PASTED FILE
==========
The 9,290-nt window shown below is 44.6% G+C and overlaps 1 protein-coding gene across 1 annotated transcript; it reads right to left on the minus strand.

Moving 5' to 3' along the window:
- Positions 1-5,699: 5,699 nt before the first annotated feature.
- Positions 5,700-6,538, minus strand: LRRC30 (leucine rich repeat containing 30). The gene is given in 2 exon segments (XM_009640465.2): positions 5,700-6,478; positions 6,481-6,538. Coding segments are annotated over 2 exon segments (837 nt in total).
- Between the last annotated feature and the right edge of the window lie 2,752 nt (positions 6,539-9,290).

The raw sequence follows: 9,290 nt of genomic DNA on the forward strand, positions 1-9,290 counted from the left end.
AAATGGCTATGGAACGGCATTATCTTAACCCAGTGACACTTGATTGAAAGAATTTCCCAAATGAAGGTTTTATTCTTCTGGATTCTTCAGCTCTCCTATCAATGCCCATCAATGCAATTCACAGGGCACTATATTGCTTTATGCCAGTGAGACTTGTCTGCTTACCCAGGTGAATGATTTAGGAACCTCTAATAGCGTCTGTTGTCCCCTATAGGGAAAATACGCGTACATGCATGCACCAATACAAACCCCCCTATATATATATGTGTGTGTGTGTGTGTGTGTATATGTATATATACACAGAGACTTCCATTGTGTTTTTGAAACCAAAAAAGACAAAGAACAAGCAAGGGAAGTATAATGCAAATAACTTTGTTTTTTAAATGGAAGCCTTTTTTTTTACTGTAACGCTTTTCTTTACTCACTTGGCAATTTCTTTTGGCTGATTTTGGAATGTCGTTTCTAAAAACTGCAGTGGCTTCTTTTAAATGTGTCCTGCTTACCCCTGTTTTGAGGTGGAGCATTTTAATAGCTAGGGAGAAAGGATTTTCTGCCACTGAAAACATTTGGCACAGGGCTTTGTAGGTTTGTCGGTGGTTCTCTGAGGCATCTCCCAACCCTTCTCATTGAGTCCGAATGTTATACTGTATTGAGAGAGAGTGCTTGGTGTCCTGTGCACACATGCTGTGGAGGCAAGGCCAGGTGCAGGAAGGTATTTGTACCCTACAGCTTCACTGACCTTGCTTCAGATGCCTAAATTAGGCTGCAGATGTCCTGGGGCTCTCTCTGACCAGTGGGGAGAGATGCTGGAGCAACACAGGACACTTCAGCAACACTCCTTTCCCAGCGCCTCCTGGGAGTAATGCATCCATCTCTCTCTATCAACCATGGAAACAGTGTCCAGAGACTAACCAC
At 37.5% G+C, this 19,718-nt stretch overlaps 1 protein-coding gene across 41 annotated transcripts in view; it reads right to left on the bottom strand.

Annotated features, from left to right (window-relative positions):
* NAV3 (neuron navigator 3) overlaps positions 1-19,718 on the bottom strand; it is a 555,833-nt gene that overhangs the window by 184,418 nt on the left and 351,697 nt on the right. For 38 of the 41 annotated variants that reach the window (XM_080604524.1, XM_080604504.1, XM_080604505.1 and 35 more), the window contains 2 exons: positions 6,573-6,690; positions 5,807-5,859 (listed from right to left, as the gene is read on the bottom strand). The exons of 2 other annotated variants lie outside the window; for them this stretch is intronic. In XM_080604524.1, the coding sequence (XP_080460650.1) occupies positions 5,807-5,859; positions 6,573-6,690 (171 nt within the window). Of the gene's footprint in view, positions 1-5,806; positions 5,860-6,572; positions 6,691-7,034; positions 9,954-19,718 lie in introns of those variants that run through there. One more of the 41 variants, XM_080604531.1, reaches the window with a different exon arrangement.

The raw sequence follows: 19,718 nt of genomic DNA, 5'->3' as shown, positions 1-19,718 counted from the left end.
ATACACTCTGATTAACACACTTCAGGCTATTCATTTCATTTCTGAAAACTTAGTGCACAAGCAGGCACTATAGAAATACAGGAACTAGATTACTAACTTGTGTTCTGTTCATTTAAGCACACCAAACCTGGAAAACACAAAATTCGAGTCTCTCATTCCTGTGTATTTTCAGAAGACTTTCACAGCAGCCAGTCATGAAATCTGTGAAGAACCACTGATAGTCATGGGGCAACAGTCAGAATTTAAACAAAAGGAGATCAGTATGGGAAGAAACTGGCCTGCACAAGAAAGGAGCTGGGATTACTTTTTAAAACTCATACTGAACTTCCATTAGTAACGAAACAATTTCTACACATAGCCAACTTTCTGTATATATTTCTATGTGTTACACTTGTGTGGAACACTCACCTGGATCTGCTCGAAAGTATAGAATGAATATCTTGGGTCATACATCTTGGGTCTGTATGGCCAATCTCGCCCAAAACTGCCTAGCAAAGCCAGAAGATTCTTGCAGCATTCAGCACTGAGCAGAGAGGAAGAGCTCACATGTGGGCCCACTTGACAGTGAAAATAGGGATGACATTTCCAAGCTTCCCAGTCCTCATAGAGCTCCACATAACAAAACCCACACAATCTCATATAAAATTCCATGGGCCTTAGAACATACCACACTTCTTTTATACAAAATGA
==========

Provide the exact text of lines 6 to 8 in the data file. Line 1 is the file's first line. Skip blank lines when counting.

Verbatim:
The raw sequence follows: 9,290 nt of genomic DNA on the forward strand, positions 1-9,290 counted from the left end.
AAATGGCTATGGAACGGCATTATCTTAACCCAGTGACACTTGATTGAAAGAATTTCCCAAATGAAGGTTTTATTCTTCTGGATTCTTCAGCTCTCCTATCAATGCCCATCAATGCAATTCACAGGGCACTATATTGCTTTATGCCAGTGAGACTTGTCTGCTTACCCAGGTGAATGATTTAGGAACCTCTAATAGCGTCTGTTGTCCCCTATAGGGAAAATACGCGTACATGCATGCACCAATACAAACCCCCCTATATATATATGTGTGTGTGTGTGTGTGTGTATATGTATATATACACAGAGACTTCCATTGTGTTTTTGAAACCAAAAAAGACAAAGAACAAGCAAGGGAAGTATAATGCAAATAACTTTGTTTTTTAAATGGAAGCCTTTTTTTTTACTGTAACGCTTTTCTTTACTCACTTGGCAATTTCTTTTGGCTGATTTTGGAATGTCGTTTCTAAAAACTGCAGTGGCTTCTTTTAAATGTGTCCTGCTTACCCCTGTTTTGAGGTGGAGCATTTTAATAGCTAGGGAGAAAGGATTTTCTGCCACTGAAAACATTTGGCACAGGGCTTTGTAGGTTTGTCGGTGGTTCTCTGAGGCATCTCCCAACCCTTCTCATTGAGTCCGAATGTTATACTGTATTGAGAGAGAGTGCTTGGTGTCCTGTGCACACATGCTGTGGAGGCAAGGCCAGGTGCAGGAAGGTATTTGTACCCTACAGCTTCACTGACCTTGCTTCAGATGCCTAAATTAGGCTGCAGATGTCCTGGGGCTCTCTCTGACCAGTGGGGAGAGATGCTGGAGCAACACAGGACACTTCAGCAACACTCCTTTCCCAGCGCCTCCTGGGAGTAATGCATCCATCTCTCTCTATCAACCATGGAAACAGTGTCCAGAGACTAACCAC
At 37.5% G+C, this 19,718-nt stretch overlaps 1 protein-coding gene across 41 annotated transcripts in view; it reads right to left on the bottom strand.